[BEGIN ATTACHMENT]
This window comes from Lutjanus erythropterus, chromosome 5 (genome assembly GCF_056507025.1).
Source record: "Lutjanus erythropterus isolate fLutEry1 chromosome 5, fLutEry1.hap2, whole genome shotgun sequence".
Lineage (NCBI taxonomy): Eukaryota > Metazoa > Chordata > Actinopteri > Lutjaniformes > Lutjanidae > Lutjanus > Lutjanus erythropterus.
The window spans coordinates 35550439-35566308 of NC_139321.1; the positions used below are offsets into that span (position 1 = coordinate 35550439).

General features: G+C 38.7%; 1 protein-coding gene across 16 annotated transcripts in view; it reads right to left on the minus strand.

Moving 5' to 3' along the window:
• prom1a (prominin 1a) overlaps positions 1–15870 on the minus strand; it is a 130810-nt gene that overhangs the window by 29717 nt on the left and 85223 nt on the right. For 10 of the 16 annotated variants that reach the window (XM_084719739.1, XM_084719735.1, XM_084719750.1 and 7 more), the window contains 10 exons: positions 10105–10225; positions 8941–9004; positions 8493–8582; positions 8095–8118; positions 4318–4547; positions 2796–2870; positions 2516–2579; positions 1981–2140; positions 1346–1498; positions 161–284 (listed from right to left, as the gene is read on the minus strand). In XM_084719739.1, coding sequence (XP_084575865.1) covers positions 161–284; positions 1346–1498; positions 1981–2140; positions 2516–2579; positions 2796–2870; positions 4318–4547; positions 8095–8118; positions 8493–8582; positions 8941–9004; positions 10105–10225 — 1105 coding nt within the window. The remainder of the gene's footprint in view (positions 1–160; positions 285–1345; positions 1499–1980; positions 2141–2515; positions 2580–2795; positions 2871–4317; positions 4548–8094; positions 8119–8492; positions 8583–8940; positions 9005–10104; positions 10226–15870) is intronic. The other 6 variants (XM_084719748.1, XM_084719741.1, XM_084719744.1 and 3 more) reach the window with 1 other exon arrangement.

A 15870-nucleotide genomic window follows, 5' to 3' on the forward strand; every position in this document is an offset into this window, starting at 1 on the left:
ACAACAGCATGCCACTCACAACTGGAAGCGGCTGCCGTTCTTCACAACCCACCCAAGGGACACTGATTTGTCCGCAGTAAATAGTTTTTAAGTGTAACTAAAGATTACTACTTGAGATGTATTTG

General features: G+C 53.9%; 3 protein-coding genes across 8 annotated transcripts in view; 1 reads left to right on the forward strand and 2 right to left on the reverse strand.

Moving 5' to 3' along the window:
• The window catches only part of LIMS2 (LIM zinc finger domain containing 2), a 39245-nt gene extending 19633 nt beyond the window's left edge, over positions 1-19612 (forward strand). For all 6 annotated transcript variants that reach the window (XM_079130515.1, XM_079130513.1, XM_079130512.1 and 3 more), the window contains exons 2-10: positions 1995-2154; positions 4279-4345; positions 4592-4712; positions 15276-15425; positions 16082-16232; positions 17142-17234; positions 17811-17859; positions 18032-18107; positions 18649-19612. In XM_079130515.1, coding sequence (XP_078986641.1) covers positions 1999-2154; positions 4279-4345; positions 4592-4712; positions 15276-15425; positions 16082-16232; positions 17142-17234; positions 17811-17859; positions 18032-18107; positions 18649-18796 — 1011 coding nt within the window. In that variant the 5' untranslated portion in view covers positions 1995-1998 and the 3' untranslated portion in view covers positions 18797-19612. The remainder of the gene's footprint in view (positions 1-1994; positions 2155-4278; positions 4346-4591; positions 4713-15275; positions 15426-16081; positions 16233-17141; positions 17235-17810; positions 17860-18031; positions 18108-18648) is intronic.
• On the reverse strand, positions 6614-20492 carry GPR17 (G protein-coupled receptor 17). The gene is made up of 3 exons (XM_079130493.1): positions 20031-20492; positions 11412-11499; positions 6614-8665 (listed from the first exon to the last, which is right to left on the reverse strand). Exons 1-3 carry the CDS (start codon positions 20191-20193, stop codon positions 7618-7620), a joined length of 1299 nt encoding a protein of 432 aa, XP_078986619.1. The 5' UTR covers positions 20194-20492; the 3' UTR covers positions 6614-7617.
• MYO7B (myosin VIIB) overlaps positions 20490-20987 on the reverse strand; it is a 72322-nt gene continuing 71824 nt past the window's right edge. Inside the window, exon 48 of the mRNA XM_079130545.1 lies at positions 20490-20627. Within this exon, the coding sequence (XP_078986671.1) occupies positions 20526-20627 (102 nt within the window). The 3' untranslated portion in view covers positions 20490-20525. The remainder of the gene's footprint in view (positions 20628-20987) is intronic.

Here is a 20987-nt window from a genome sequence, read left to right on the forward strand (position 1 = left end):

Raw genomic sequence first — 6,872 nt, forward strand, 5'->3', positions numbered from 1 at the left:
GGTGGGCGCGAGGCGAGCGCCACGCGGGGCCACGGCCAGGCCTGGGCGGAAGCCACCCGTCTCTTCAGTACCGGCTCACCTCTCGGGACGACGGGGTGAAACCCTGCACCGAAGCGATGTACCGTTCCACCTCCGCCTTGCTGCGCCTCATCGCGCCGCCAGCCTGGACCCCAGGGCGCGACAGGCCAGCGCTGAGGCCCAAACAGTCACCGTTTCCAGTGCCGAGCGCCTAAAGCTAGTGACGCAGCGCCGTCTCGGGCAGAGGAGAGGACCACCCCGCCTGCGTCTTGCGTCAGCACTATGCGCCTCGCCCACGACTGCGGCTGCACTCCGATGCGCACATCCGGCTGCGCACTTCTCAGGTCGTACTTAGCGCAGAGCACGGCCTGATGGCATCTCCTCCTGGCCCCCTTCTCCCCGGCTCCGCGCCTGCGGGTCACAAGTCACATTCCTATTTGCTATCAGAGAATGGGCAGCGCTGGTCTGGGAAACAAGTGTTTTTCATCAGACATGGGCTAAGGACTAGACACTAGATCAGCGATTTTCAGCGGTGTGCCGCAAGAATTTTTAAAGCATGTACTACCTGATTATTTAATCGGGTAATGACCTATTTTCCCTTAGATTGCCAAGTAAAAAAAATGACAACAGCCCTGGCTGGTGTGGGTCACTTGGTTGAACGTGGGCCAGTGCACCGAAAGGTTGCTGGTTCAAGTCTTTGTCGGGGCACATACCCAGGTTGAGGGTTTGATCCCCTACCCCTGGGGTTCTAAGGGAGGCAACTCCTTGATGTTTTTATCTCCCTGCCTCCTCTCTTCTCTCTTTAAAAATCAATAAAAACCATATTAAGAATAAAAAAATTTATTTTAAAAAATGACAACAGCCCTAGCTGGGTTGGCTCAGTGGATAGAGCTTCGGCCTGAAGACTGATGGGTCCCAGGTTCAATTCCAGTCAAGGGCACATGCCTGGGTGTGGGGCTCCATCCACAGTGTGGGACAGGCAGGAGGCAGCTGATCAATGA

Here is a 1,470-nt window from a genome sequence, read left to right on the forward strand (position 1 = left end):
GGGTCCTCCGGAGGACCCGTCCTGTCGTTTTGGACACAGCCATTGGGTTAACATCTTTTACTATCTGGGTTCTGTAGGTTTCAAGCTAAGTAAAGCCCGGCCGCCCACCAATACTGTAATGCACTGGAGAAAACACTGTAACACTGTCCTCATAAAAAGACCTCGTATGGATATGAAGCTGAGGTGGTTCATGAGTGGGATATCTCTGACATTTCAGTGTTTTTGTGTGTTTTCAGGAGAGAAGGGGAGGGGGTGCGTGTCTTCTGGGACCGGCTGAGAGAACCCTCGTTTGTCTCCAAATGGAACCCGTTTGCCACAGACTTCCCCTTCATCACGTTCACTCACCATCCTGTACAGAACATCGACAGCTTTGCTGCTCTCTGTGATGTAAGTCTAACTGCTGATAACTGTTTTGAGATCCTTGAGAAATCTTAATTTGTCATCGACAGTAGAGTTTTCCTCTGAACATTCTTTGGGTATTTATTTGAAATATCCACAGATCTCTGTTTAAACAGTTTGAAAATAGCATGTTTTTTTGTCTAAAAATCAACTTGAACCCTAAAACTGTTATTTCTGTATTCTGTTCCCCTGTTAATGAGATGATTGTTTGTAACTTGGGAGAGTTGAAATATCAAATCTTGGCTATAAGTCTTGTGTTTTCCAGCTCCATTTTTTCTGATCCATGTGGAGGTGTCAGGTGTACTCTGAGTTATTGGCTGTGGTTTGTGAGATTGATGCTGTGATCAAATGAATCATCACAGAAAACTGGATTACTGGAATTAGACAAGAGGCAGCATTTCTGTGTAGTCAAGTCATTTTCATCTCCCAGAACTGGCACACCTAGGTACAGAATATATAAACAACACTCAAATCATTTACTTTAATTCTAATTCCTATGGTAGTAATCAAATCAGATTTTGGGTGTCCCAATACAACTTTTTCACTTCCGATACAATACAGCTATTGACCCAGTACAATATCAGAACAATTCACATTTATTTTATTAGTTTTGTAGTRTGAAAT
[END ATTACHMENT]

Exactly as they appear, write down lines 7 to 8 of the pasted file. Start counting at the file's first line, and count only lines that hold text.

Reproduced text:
• prom1a (prominin 1a) overlaps positions 1–15870 on the minus strand; it is a 130810-nt gene that overhangs the window by 29717 nt on the left and 85223 nt on the right. For 10 of the 16 annotated variants that reach the window (XM_084719739.1, XM_084719735.1, XM_084719750.1 and 7 more), the window contains 10 exons: positions 10105–10225; positions 8941–9004; positions 8493–8582; positions 8095–8118; positions 4318–4547; positions 2796–2870; positions 2516–2579; positions 1981–2140; positions 1346–1498; positions 161–284 (listed from right to left, as the gene is read on the minus strand). In XM_084719739.1, coding sequence (XP_084575865.1) covers positions 161–284; positions 1346–1498; positions 1981–2140; positions 2516–2579; positions 2796–2870; positions 4318–4547; positions 8095–8118; positions 8493–8582; positions 8941–9004; positions 10105–10225 — 1105 coding nt within the window. The remainder of the gene's footprint in view (positions 1–160; positions 285–1345; positions 1499–1980; positions 2141–2515; positions 2580–2795; positions 2871–4317; positions 4548–8094; positions 8119–8492; positions 8583–8940; positions 9005–10104; positions 10226–15870) is intronic. The other 6 variants (XM_084719748.1, XM_084719741.1, XM_084719744.1 and 3 more) reach the window with 1 other exon arrangement.

A 15870-nucleotide genomic window follows, 5' to 3' on the forward strand; every position in this document is an offset into this window, starting at 1 on the left: